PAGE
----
Tags Posts tagged with "Refugees"

Refugees

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Virginia Gallner
CONTRIBUTOR

Before the executive order and the election, fear and prejudice tainted many Americans’ perception of immigrants and refugees. The Refugee Perspective started in an Honors Colloquium with the goal of making lasting change on these mindsets. We approached this goal of behavior change by creating a series of short documentary videos showing the stories of UNO students who are also refugees. Our campaign seeks to show the human side of the refugee crisis, the people whose struggle has been so maligned by those who are driven by fear of the unknown.

The focal point of the documentary videos is Paw Htoo, a biology student and refugee. In the documentary she said, “I was born in Thailand, but America is my home.”

When she tells people about her home country, at first they might speak of the beautiful landscapes and delicious food. She never got to experience the beauty of her homeland because the first fourteen years of her life were spent in a refugee camp.

When we launched our social media campaign last semester, we never envisioned the obstacles that would arise in the changing political climate, or the personal growth we would experience through our work. The recent executive order, directed towards immigrants and refugees from Muslim-majority countries, exemplifies many of the xenophobic sentiments we have seen in both the research and implementation phases of our campaign.

As we saw how the events progressed, we became even more passionate about our work. Nick Lauber, a senior in the IT Innovation program who worked on the experimental aspects of our campaign, said, “I grew to care about more than just refugee issues. This campaign allowed me to become more comfortable arguing for what I believe is right.”

We sought to change perspectives on refugees through our social media campaign. In particular, we wanted to see uncommitted populations commit to a stance of understanding towards refugees. In order to achieve this, we created a multi-tiered approach modeled on the recruitment strategies of far-right extremists, because research has shown that these strategies are incredibly successful in influencing the minds of uncommitted populations.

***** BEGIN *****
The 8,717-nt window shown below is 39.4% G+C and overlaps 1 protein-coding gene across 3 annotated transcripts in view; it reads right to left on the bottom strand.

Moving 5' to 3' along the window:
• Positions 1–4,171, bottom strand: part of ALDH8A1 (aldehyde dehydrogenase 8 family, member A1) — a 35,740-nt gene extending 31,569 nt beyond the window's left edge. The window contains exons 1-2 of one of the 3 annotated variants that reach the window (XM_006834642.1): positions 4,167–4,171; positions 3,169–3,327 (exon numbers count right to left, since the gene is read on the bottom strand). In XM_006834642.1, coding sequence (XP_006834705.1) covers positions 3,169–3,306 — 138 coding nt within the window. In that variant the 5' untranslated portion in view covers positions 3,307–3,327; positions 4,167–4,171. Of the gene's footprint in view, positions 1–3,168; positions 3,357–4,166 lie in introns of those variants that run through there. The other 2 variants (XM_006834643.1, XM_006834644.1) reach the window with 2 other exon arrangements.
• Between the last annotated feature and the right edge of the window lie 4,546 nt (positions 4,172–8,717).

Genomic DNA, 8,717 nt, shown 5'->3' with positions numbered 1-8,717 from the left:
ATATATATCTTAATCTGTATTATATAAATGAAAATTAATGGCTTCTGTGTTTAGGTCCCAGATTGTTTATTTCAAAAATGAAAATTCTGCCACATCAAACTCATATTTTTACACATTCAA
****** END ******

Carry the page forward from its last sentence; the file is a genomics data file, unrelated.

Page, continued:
The heart of our campaign was dinner with a refugee family, which we filmed for a short documentary. We brought members of our target population to dinner with a refugee family from Thailand. The family offered them a warm welcome, but when it came time to eat, they did not sit down and join their guests. It is in their culture for the hosts to wait while the guests sit and enjoy their meal. This culture difference astonished our student participants – but it demonstrates the universality of kindness across cultural bounds.

Through our work with the Applied Behavioral Research Lab in the UNO College of Business, we designed a neurophysiological experiment that quantifiably measures our success rate. With eye tracking technologies, we found that participants paid three times more attention to ads regarding refugees after watching our documentary videos.

Similarly, we saw a 13 percent reduction in implicit bias in our participants when asked whether they believed students like them would feel safe knowing refugees are present in every state.

Our campaign was part of a national competition funded by the EdVentures Program and Homeland Security. After huge success, garnering over 76,000 interactions on Facebook and gaining national attention for our efforts, we were selected to present our work in Washington DC. We placed fourth nationally out of the original 250 teams who participated.